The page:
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OBJECTIVE: To examine the current approach to classifying bodily symptoms in both psychiatry and medicine and to suggest better alternatives. METHODS: Theoretical analysis, narrative review, and theoretical proposal. RESULTS: The assumptions that (a) bodily pathology can always explain bodily symptoms, (b) psychopathology can always explain bodily symptoms in the absence of bodily pathology, and (c) dichotomizing bodily symptoms into "medical" and "psychiatric" types is clinically useful were all found to have questionable validity and utility. CONCLUSION: Alternative multiaxial diagnostic approaches for the classification of bodily symptoms are proposed. These are intended to (a) give greater prominence to bodily symptoms in their own right, (b) allow etiology to be conceptualized in terms of multiple factors, and (c) provide the basis for integrating medical and psychiatric approaches to patient care.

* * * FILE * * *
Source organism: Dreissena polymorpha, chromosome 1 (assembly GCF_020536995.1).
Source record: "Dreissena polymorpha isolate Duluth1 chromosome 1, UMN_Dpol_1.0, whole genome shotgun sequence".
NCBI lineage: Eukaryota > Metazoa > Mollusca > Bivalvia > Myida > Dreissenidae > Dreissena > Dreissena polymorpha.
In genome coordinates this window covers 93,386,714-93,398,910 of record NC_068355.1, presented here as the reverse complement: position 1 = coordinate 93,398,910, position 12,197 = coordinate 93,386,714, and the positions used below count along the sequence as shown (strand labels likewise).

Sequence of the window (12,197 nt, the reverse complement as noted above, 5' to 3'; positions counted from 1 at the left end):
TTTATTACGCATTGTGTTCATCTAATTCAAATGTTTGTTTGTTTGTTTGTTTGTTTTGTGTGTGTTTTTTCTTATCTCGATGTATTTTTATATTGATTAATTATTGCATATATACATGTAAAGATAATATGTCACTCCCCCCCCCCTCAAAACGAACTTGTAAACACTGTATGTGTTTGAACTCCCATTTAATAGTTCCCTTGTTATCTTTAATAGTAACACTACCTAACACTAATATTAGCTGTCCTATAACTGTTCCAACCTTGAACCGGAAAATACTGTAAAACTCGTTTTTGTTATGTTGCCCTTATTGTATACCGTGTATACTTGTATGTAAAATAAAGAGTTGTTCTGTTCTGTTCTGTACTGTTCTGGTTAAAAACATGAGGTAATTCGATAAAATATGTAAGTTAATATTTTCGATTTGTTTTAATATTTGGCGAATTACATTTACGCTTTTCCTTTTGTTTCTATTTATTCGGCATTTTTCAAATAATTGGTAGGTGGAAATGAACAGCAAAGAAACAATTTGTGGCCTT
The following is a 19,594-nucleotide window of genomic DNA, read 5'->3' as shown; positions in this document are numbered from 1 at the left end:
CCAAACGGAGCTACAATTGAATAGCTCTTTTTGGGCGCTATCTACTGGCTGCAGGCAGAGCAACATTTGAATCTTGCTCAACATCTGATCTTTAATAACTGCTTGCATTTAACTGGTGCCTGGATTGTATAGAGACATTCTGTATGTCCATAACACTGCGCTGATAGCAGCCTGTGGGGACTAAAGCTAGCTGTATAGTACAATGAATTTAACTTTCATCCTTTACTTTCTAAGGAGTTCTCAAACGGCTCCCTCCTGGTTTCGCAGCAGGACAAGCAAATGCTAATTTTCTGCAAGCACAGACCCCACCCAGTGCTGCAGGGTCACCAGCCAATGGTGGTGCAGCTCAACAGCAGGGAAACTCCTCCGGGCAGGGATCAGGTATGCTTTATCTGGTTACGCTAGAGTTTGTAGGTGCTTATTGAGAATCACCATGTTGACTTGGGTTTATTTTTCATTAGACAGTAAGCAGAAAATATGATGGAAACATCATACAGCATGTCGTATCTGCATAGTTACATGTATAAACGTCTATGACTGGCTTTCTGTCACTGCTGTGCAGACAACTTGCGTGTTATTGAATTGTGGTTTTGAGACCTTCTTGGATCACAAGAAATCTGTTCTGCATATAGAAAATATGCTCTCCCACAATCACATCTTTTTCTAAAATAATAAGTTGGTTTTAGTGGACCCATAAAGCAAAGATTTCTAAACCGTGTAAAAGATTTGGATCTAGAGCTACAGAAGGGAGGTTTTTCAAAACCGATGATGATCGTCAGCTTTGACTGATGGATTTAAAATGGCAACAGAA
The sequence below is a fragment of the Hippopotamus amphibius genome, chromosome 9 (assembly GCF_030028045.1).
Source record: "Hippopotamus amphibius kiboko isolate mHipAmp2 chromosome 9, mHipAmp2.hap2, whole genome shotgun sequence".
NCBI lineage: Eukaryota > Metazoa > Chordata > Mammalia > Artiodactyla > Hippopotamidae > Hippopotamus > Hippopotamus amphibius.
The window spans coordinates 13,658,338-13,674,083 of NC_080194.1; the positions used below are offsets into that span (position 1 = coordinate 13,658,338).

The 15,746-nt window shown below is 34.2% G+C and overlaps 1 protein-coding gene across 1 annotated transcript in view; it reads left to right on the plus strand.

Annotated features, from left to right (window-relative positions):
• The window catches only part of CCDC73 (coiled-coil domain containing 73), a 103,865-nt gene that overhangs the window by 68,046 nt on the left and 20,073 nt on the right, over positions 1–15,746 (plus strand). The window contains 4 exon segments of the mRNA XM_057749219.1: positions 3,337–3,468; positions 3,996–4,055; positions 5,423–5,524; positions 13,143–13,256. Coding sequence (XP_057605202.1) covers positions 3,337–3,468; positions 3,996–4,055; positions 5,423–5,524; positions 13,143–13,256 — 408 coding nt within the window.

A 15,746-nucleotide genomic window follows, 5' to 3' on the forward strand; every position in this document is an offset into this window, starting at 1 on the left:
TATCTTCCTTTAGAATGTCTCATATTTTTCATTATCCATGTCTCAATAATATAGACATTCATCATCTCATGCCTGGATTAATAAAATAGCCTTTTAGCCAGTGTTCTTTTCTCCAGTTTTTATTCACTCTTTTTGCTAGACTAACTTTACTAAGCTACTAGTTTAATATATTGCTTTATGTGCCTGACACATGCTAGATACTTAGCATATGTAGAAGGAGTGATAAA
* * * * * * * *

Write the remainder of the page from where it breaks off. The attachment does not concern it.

Original publication




Conference paper

Publication Date





353 - 356


Chronic Disease, Depressive Disorder, Diagnosis, Differential, Diagnostic and Statistical Manual of Mental Disorders, Humans, Pain, Psychophysiologic Disorders